Examples:
> (define secret-mock (mock #:behavior void))
> (call/secret secret-mock)
> (mock-calls secret-mock)

(list (mock-call #f (arguments "secret") '(#<void>)))

Mocks are constructed by the mock function. They’re procedures that behave exactly like whatever their current behavior is, but they also keep a record of all calls made with them. In the previous example, we construct the mock secret-mock that behaves like the void procedure. If the behavior is unspecified the mock will throw an error whenver its called, so we choose void as its behavior since call/secret doesn’t need a return value from the procedure it’s given. After evaluating (call/secret secret-mock), the secret-mock has a procedure call in its saved history that is accessible via mock-calls. Now we can query this history in tests. We can also clear a mock’s history of calls using mock-reset!, allowing us to clean up after a test.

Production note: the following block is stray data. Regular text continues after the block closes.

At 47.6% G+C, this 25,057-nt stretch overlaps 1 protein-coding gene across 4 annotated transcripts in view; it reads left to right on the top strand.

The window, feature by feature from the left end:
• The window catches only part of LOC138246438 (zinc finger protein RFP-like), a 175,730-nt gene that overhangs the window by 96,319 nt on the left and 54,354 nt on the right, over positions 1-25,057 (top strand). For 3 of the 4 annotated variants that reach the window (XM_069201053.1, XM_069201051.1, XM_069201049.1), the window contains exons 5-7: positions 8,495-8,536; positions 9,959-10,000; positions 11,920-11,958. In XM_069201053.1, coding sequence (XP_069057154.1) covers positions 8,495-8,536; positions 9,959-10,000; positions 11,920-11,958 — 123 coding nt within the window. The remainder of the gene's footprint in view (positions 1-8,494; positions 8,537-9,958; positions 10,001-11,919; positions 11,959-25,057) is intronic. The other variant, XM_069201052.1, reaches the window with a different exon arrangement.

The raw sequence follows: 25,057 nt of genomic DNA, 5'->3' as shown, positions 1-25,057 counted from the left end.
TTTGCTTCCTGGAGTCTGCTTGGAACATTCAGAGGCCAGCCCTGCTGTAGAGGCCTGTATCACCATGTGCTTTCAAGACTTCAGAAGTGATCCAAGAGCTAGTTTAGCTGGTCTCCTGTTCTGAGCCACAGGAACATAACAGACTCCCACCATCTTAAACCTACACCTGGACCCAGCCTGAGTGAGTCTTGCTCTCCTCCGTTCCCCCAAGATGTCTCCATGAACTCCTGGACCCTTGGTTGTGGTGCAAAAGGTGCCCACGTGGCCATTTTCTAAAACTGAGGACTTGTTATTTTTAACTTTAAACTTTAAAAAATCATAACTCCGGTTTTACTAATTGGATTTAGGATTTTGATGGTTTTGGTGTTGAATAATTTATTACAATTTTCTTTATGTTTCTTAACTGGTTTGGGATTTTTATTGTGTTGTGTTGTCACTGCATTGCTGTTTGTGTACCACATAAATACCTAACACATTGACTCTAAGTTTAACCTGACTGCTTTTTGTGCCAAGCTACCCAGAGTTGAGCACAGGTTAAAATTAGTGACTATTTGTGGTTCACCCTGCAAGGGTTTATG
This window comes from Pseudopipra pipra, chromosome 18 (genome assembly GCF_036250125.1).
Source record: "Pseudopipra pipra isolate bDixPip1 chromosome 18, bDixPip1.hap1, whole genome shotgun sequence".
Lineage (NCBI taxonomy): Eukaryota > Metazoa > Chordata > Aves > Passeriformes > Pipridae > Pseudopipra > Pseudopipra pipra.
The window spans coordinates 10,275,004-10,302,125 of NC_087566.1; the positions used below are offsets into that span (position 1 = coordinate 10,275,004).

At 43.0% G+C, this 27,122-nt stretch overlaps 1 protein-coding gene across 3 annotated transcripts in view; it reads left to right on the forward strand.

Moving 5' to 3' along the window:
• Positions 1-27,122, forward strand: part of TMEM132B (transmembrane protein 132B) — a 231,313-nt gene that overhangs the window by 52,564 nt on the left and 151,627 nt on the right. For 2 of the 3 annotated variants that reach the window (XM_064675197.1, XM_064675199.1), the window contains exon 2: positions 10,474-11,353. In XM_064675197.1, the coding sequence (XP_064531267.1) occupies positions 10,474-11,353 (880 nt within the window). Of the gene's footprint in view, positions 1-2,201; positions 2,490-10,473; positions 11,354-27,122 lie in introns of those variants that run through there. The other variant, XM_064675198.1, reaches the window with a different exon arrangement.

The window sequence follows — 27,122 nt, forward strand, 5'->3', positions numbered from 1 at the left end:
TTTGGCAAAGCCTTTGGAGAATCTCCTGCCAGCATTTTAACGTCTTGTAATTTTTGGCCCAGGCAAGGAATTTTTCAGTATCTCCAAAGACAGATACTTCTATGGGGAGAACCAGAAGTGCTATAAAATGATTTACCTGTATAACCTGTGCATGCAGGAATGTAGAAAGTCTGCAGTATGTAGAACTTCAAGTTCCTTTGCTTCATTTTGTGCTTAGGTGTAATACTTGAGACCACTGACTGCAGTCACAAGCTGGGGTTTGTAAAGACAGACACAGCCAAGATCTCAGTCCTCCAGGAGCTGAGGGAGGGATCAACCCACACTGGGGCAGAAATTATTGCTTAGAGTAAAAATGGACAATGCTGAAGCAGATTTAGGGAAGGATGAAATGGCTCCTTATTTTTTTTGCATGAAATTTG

Examples:
> (mock-num-calls secret-mock)

1

> (mock-reset! secret-mock)
> (mock-num-calls secret-mock)

0

1.2 Using Mocks in Place of Dependencies

In the previous section we used mocks to test a higher order function call/secret. Mocks also help when dealing with code that performs operations with side effects. In tests, we simply replace the operation procedure with a mock. To do this, we can take a procedure that calls side effectful dependencies and convert it to a higher order procedure like call/secret, which accepts the side effectful dependencies as inputs. Consider a procedure that looks up a favorite color from a file, then prints a message based on that color.